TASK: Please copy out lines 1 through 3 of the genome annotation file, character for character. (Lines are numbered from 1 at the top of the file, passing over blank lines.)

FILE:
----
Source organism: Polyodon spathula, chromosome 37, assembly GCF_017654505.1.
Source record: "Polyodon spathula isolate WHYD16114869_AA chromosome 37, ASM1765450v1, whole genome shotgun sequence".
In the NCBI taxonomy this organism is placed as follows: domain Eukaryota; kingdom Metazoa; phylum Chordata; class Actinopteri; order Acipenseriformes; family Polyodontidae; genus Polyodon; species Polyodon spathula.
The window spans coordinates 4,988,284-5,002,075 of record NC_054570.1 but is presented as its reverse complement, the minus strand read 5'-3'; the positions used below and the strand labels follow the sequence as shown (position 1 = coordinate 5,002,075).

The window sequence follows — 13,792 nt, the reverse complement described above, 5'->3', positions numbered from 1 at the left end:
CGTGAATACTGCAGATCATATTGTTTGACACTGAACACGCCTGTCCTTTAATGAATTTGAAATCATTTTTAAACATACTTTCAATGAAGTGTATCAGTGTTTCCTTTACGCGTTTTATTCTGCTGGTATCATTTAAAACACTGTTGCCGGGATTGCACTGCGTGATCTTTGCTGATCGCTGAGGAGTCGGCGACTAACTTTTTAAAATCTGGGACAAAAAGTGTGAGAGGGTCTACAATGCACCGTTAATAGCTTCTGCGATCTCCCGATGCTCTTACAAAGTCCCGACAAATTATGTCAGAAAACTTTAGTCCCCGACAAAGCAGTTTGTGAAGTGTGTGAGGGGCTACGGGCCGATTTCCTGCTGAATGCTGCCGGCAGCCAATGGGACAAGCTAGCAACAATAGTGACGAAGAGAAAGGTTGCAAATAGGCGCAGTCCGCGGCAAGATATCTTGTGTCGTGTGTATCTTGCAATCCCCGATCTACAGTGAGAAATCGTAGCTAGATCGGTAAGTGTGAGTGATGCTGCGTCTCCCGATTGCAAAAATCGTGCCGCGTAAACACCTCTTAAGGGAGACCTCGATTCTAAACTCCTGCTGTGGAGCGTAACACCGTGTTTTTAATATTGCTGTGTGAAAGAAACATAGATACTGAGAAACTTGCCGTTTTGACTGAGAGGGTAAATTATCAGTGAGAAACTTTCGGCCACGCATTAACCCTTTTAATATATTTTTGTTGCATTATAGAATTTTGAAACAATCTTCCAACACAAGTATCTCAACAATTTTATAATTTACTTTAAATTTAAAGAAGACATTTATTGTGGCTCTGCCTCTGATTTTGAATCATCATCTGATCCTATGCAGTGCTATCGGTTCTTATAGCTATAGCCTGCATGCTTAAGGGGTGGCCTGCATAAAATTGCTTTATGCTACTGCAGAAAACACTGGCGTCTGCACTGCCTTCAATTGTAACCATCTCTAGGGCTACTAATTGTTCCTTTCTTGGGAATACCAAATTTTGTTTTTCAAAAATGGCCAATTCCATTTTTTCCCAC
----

Source organism: Polyodon spathula, chromosome 37, assembly GCF_017654505.1.
Source record: "Polyodon spathula isolate WHYD16114869_AA chromosome 37, ASM1765450v1, whole genome shotgun sequence".
In the NCBI taxonomy this organism is placed as follows: domain Eukaryota; kingdom Metazoa; phylum Chordata; class Actinopteri; order Acipenseriformes; family Polyodontidae; genus Polyodon; species Polyodon spathula.